IT IS not all bleak out there in corporate Australia despite the macro-economic backdrop. One does not have to look too hard to find companies reporting strong profit growth, beating market expectations or announcing positive business developments.
On one hand we have Dun & Bradstreet reporting a decline in Australian executive's profit expectations, data showing the US is experiencing a slowdown in manufacturing, China's manufacturing industry also slowing and Europe continuing to muddle its way through its ongoing financial crisis.
And we have companies such as surfwear brand distributor and retailer Billabong, whose earnings expectations have fallen by more than a third and the company has undergone a deeply discounted $225 million capital raising to shore itself up.
On the other hand, there are companies trimming fat, pursuing niche markets where they have a knowledge or skill advantage, or competing nimbly to grab market share.
Among larger companies, construction and development group Lend Lease this week issued earnings guidance that was better than the market had priced in, albeit without providing too much detail on the key drivers (the company highlighted capital recycling as a driver and analysts also pointed to lower tax).
Lend Lease is one of 19 companies for which analysts have revised their earnings-per-share expectations upwards for the 2012 financial year (based on Capital IQ data).
These 19 companies have certainly been outnumbered by negative shifts in expectations as analysts have cut their forecasts by more than 5 per cent for 41 companies. But the point is that there are businesses that are doing well thanks to great strategies, great competitive positioning or just the fortune of being in the right place at the right time.
Lumbering multinational giants find it very difficult to outperform the macro-environment, so it is generally smaller businesses that have opportunities to grow market share and consolidate their sectors that have the capacity to improve profits and returns to shareholders in adverse environments.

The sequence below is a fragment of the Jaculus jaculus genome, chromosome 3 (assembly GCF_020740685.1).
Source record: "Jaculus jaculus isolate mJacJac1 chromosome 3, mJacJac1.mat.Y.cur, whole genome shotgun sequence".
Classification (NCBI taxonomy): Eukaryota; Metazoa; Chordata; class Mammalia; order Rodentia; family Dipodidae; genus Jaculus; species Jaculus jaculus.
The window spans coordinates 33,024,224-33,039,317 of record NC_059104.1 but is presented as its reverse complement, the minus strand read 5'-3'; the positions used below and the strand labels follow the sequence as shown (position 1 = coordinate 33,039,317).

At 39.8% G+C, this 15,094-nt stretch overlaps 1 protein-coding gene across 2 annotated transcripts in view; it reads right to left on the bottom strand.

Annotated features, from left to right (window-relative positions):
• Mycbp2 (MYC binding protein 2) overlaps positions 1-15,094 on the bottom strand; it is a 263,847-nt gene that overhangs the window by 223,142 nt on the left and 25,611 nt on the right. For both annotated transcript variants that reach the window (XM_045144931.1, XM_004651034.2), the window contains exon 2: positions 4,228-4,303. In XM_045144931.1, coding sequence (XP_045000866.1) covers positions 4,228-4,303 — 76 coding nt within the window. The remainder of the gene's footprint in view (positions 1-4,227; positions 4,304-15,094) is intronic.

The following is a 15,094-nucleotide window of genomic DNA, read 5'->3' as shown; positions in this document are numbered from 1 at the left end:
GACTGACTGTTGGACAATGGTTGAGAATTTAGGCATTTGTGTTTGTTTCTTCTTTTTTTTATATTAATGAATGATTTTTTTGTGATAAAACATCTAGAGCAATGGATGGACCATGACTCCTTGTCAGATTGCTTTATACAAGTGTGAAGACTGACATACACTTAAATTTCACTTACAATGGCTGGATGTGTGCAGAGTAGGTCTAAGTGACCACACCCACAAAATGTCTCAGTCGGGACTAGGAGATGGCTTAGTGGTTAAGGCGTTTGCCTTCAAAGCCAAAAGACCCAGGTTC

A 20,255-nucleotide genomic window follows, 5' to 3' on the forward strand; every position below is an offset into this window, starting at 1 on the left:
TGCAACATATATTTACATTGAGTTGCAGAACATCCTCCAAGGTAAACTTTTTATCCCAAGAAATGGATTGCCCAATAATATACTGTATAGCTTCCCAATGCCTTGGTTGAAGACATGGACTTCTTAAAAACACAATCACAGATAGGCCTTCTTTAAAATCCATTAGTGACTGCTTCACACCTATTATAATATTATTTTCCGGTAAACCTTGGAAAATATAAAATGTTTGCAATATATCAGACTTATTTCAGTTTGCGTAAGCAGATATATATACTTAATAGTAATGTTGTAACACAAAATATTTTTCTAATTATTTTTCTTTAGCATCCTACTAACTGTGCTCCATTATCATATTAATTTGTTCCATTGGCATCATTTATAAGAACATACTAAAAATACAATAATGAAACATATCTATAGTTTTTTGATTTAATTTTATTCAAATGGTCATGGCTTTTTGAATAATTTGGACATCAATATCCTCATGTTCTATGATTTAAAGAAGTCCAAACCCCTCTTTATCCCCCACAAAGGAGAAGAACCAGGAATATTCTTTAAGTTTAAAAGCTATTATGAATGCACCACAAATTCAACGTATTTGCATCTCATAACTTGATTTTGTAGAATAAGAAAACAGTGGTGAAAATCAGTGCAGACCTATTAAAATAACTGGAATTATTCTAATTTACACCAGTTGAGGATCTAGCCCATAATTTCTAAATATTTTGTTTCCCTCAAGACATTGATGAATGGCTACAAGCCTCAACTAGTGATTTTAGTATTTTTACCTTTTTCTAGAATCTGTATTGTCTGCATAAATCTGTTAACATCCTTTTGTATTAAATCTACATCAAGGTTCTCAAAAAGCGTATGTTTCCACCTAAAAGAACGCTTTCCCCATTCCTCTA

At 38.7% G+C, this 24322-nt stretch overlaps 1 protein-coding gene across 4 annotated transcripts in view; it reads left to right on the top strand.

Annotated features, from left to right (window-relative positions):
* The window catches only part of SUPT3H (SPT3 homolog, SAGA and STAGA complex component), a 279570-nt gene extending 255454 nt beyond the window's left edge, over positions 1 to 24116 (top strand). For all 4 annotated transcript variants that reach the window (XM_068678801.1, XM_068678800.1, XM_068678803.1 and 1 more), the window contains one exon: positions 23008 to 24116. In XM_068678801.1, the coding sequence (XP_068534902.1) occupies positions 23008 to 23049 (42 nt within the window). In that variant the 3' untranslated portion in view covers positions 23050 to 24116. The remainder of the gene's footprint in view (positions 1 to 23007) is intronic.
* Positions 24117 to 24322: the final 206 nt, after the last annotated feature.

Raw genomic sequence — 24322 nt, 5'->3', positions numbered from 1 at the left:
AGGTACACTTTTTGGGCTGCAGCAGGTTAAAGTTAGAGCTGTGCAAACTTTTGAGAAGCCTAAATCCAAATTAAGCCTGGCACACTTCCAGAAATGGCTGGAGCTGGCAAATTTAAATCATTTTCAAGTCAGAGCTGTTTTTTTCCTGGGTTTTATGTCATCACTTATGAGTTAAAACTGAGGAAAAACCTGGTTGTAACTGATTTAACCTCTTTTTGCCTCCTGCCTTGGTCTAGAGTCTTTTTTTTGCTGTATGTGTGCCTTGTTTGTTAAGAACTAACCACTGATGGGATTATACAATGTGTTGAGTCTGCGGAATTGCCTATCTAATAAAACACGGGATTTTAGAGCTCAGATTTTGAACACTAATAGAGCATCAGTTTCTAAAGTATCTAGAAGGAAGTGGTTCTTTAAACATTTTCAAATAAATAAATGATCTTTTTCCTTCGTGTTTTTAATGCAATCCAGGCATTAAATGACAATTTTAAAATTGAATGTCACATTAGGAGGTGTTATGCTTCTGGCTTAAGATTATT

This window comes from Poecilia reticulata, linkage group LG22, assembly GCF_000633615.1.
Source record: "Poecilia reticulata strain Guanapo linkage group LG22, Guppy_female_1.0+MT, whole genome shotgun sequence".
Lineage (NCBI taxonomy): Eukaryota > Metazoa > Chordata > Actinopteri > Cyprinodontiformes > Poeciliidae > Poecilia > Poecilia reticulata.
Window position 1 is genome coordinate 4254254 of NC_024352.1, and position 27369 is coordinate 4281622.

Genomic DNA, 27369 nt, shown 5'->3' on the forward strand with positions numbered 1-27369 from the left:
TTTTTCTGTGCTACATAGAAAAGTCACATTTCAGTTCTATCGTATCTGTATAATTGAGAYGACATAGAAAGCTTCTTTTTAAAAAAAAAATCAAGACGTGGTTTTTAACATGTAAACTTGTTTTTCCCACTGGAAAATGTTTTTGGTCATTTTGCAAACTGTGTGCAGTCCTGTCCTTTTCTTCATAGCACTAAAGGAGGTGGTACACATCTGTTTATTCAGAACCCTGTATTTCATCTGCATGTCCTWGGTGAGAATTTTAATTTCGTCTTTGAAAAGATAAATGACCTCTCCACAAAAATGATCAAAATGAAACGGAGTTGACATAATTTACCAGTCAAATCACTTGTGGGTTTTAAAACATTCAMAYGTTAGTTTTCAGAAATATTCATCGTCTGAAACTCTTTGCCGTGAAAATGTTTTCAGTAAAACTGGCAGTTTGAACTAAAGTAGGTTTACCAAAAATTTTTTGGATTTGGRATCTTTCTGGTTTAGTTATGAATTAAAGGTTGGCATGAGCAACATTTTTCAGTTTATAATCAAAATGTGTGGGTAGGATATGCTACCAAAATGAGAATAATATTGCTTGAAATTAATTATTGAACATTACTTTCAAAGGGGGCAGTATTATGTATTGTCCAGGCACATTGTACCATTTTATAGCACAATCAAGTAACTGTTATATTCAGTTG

Some of the other companies that have been on the positive end of consensus upgrades are: childcare group G8 Education, agricultural investment vehicle PrimeAg Australia, health insurer NIB Holdings, petroleum refiner and marketer Caltex Australia, and niche industrial brands group Alesco Corporation.
Alesco, which supplies construction products and residential hardware, such as garage doors, Robinhood rangehoods and cabinet components, has upgraded its earnings target for the just-ended financial year amid a battle with hostile bidder DuluxGroup. Its underlying net profit guidance increased by about 10 per cent as it lowered corporate overheads in the second half and continued to weather a depressed construction market, to which its brands are heavily exposed.
Some companies that have announced strong growth in recent weeks have not made the list simply because the healthy rate of growth was already expected. A case in point is environmental consulting group Cardno, which last week announced its annual net profit would be about 23.5 per cent up on fiscal 2011. But the consensus among analysts had already been that Cardno would make a net profit of just under $74 million, a figure at the top end of the expected range, which starts at $71 million.
Turning to analysts' consensus data, there are 114 ASX listings that are expected to generate double-digit growth in earnings, excluding miners and oil and gas groups.
Then there are other companies that don't make the databases for analysts' revisions because there aren't many, if any, analysts following them.
Little known suburban Sydney engineering firm Saunders International, which designs and constructs liquid storage tanks and reservoirs, has flagged that its underlying profit for the 2012 financial year will be up by 12.5 per cent.
Among the stocks this analyst publishes research on has shareholdings in and have had a couple of weeks of good news, are West Australian-focused property developer Finbar and telecommunications and utilities services provider Service Stream.
Finbar bettered expectations when it announced its profit for the year would be up by 17 per cent to $28 million, despite having to bring to account a non-cash expense relating to a past period.
And Finbar followed that up with news it had pre-sold 50 of the 174 planned apartments in its next Karratha project, Pelago East, without having begun to market the project.
Service Stream (which has a joint venture with Lend Lease for national broadband network construction work) has won a new contract to roll out the NBN to new residential estates, retained at least temporarily a contract to service Telstra valued at $70 million for another six months, and maintained its expectation that its full-year cash earnings (EBITDA) will be better than the result from the 2011 financial year, despite digesting an expense related to the settlement of a historical contract dispute and the loss of contracts.